Nikon D800E, Image File Corruption

Discussion in 'Nikon' started by shuncheung, Aug 25, 2012.

  1. ShunCheung

    ShunCheung Administrator

    A few days ago, I was at a national park visitor center and I captured this image from the outside. It looked fine when I reviewed it on the on-camera LCD. However, when I got back to the motel, I realized that the color on most of the image is purple, which probably means the red and blue components are there but the green part is missing. Moreover, the sign that should be on the right side of the image is moved to the left, but the wording is correct, i.e. not a mirror image. Therefore, it is not the left and right sides are flipped. Rather, part of the right side of the image is now on the left, and part of the left is now on the right.
    Since this was merely a casual snapshot, losing it is not a big deal. In fact, I had captured another almost identical image at that same time. Moreover, I had set my D800E to the backup mode so that each image is written onto both the SD card and CF card inside. This error image is from the SD card. So I checked the CF card, and its image file is just fine. Therefore, this seems more like a card write problem. I have since captured a few hundred more images on that camera, and every image is fine.
    This type of problem might have heppened to me a couple of times before after using DSLRs for 10 years now. I suppose if you have really important images, it pays to capture a few more samples to choose from, and with cameras that accept two memory cards, I would use the backup mode regularly.
    Incidentally, both cards I used that day are Lexar. And this is merely a one-time glitch. Both cards have been fine since.
    00akyq-492627584.jpg
     
  2. ShunCheung

    ShunCheung Administrator

    Good version from the CF card
    00akys-492627684.jpg
     
  3. Yes indeed! This is exactly why dual-card bodies (and actually using them as such) are so important for people shooting things like weddings/events. Cheap insurance against a rare potentially very awkward loss of data.
     
  4. Shun, it looks like the bad image has wrapped around on itself. Look at the small outdoor light on the right side. It is still on the right side of the bad image (barely), but the sign is now on the left as you point out. Very odd. I have never experienced anything like this.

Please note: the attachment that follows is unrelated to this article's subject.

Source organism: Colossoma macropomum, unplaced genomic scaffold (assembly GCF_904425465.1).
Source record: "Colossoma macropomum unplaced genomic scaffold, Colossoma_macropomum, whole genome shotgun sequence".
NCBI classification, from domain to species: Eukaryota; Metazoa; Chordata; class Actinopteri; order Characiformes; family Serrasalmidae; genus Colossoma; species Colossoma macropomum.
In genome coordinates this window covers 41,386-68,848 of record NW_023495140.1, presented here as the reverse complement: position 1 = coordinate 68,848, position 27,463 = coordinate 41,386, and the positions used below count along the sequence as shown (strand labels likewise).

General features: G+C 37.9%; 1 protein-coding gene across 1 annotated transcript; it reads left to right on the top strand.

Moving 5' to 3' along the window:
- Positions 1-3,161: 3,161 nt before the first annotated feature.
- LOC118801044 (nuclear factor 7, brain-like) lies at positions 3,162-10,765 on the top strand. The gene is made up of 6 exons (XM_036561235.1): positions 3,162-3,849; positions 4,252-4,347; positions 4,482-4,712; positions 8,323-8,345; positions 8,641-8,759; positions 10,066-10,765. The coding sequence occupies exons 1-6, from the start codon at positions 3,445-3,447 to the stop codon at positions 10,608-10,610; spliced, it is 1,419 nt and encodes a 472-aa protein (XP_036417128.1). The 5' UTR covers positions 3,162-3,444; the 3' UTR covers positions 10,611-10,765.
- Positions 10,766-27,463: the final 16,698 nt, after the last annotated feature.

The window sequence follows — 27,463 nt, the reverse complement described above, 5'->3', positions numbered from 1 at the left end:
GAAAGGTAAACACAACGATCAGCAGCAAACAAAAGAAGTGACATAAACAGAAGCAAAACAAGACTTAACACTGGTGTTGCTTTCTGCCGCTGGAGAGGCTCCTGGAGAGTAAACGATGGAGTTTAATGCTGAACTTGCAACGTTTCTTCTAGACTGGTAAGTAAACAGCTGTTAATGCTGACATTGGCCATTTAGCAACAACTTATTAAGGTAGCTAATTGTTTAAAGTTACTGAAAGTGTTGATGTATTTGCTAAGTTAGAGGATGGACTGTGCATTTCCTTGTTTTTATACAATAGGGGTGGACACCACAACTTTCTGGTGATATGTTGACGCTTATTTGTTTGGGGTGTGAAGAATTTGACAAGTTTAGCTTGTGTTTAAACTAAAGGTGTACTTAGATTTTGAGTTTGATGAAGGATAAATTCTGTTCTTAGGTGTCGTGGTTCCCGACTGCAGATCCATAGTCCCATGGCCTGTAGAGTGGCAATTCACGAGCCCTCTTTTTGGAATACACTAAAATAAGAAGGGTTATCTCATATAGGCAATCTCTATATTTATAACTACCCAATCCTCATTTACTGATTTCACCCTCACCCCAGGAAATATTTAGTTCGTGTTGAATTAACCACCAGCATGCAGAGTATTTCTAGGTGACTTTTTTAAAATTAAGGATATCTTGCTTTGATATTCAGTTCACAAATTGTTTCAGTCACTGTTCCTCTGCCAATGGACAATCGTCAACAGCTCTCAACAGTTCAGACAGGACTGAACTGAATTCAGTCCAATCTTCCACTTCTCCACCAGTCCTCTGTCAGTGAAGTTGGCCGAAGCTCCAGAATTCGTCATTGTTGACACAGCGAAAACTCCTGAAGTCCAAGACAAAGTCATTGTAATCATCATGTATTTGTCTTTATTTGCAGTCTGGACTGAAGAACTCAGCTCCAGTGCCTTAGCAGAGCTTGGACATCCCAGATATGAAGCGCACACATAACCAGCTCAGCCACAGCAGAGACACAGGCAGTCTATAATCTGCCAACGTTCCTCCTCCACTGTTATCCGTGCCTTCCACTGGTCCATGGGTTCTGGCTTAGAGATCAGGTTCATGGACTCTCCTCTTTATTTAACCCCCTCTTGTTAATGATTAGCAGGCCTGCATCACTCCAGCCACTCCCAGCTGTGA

5. Glad the back-up system worked for you!.
    With regard to dual-storage, ie the same image to both slots, how does the buffer size and card speed factor in? I assume they write simultaneously rather than sequentially and you choose which to write to first.
    Pro SDs are normally a bit slower than Pro CFs...is it best to use same speed? or even if you have one fast and one slow, the rate limiter is always the slowest card, so having a fast CF is pointless WRT burst speed etc.
    EDIT. 'I have since captured a few hundred more images on that camera, and every image is fine.'


    I assume that's with the same 2 cards as back up? Not too sure I'd trust the SD card in an important situation though ??
     
  6. Hi Shun, is it possible that you turned the camera off too soon, ie while the image was being written to the SD card?
     
  7. You can turn the camera off whenever you like as long as you don't either remove the battery or the card.


    I think the number of corrupt images is inevitably going to be higher on the D800/E bodies. The more pixels you have to
    get right the more opportunities for corruption. At some point they will have to (should) put some robust EDAC system in
    place. Until then, backup cards are a good thing.
     
  8. ShunCheung

    ShunCheung Administrator

    Actually, I immediately took another almost identical image after this one, and that one was fine on the SD card, so are
    the other about 100 images and video I captured afterwards that day. I didn't check any other image on the CF card as I
    don't need them.

    Most likely this is a one-time glitch. I don't think SD cards are any worse electronically. My main problem with SD is that
    they are physcially more fragile. I have cracked a couple of SD in the last 2 years and also damaged some of that little
    switch that locks the SD card. CF cards are more robust but of course the pins on the camera side are somewhat
    vulnerable.
     
  9. I had something similar with a Lexar CF card with my D200: it seemed fine after that but failed 4 months later.
     
  10. I use both Nikon D3200 and D7100. Both cameras have the same problem as described above. Every second or third image was corrupted. D7100 has two SD card slots. I use one for RAW and another one for JPEG images. Corruption appears on both SD cards but not always on the same image simultaneously (ie. RAW version of one image is corrupted but JPEG version is readable). I suspect on Kingston SD cards I use in both cameras. If anyone found a solution for this problem, please let me know.
     
  11. I believe I have found a solution! It appears that SD card reader I used was not good! When I inserted SD card into another, my lap top built-in SD card reader, there was no any corruption on the images.
     

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